A new study connects young adults' use of video games to poorer relationships with friends and family – and the student co-author expresses disappointment at his own findings.
Brigham Young University undergrad Alex Jensen and his faculty mentor, Laura Walker, publish their results Jan. 23 in the Journal of Youth and Adolescence.
The research is based on information collected from 813 college students around the country. As the amount of time playing video games went up, the quality of relationships with peers and parents went down.
"It may be that young adults remove themselves from important social settings to play video games, or that people who already struggle with relationships are trying to find other ways to spend their time," Walker said. "My guess is that it's some of both and becomes circular."
For the record, Walker did not stand in the way of her family's wish for a Nintendo Wii. Jensen had hoped to find some positive results as justification for playing Madden NFL.
Study participants reported how often they play video games. They also answered a battery of questions measuring relationship quality, including how much time, trust, support and affection they share with friends and parents.
But the researchers say video games do not themselves mean "game over" for a relationship because the connection they found is modest.
"Relationship quality is one of a cluster of things that we found to be modestly associated with video games," Walker said. "The most striking part is that everything we found clustered around video game use is negative."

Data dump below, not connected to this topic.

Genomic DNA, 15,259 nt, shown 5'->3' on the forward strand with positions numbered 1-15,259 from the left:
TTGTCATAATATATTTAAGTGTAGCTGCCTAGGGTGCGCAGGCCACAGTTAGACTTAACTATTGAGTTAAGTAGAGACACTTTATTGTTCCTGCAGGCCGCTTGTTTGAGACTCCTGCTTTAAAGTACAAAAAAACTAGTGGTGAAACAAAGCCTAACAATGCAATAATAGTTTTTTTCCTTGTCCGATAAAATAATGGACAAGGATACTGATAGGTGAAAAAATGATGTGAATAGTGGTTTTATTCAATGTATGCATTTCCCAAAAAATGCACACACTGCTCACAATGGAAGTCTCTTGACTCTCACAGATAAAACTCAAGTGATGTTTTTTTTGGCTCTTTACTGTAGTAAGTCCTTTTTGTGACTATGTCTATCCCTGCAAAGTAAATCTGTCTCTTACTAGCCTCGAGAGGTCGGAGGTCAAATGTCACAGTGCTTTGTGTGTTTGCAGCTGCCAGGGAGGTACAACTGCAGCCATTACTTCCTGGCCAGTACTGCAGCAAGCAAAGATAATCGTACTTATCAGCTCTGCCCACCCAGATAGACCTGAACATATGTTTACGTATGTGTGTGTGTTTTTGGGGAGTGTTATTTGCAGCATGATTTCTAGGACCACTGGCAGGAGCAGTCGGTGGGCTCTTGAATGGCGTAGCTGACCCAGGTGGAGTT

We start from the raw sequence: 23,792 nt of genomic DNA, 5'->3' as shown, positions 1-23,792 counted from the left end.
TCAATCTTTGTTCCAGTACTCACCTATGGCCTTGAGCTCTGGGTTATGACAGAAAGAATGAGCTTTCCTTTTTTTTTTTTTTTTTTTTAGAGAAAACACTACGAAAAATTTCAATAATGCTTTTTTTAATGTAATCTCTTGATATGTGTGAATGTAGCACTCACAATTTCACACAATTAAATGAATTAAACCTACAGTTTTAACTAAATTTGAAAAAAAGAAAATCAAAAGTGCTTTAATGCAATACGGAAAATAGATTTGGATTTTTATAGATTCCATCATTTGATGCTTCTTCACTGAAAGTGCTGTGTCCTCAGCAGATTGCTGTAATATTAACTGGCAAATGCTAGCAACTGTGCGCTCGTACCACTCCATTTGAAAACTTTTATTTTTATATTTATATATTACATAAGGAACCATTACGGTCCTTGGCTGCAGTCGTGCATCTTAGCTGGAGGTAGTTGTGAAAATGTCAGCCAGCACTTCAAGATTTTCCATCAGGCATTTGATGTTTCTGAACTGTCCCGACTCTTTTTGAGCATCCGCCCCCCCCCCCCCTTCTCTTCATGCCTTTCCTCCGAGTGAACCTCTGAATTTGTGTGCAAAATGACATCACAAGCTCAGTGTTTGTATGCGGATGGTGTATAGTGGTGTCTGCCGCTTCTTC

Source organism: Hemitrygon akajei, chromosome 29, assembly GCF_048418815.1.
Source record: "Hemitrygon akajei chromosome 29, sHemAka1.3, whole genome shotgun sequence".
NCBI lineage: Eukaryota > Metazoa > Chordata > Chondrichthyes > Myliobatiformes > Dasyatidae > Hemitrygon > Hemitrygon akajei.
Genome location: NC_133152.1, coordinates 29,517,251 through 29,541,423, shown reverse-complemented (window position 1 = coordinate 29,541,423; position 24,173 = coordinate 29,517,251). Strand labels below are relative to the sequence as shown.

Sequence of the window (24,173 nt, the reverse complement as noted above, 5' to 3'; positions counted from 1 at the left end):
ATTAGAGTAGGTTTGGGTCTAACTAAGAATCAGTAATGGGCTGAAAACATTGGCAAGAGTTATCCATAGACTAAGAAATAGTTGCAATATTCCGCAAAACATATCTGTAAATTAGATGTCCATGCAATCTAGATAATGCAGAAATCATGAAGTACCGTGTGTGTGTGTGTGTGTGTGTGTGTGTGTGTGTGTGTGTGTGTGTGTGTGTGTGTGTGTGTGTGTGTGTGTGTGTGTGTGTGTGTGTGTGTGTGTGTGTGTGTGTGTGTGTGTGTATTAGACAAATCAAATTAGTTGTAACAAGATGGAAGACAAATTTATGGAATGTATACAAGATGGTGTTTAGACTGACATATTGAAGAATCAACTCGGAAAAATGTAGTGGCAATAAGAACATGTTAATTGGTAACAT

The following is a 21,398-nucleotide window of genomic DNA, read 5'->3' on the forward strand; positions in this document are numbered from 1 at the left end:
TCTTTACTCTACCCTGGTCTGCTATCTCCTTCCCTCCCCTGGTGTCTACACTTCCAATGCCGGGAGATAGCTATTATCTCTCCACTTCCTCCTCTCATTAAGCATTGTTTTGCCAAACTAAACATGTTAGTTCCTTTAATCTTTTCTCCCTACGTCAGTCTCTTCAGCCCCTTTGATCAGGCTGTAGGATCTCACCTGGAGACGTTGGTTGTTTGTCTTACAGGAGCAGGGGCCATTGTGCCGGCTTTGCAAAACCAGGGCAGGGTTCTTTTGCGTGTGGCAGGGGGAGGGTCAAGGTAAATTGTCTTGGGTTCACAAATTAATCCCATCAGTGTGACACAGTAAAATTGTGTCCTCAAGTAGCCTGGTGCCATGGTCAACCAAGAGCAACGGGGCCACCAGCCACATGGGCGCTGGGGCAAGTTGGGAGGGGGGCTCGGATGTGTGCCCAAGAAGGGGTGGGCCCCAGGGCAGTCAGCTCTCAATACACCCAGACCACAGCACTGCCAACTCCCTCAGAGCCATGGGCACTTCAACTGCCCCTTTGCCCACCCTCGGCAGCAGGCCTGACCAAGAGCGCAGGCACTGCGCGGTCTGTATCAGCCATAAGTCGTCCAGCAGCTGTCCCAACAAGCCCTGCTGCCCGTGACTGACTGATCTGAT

Statistical analyses also revealed that the more young adults play video games, the more frequent their involvement in risky behaviors like drinking and drug abuse. Young adults who played video games daily reported smoking pot almost twice as often as occasional players, and three times as often as those who never play.
For young women, self-worth was low if their video game time was high.
And despite heavy involvement with the research, Jensen does not admit the results to his own family. For now he holds out hope that future research will exonerate consoles or games designed for multiple players.
He's also curious how video games may affect young couples. Nearly three-fourths of college-aged men in the study played video games regularly. By comparison, just 17 percent of their female counterparts played more than once a month.
"The gender imbalance begs the question of whether chasing a new high score beats spending quality time with a girlfriend or wife," Jensen said.
Walker teaches in BYU's School of Family Life. Her colleagues Larry Nelson and Jason Carroll are co-authors on the study.
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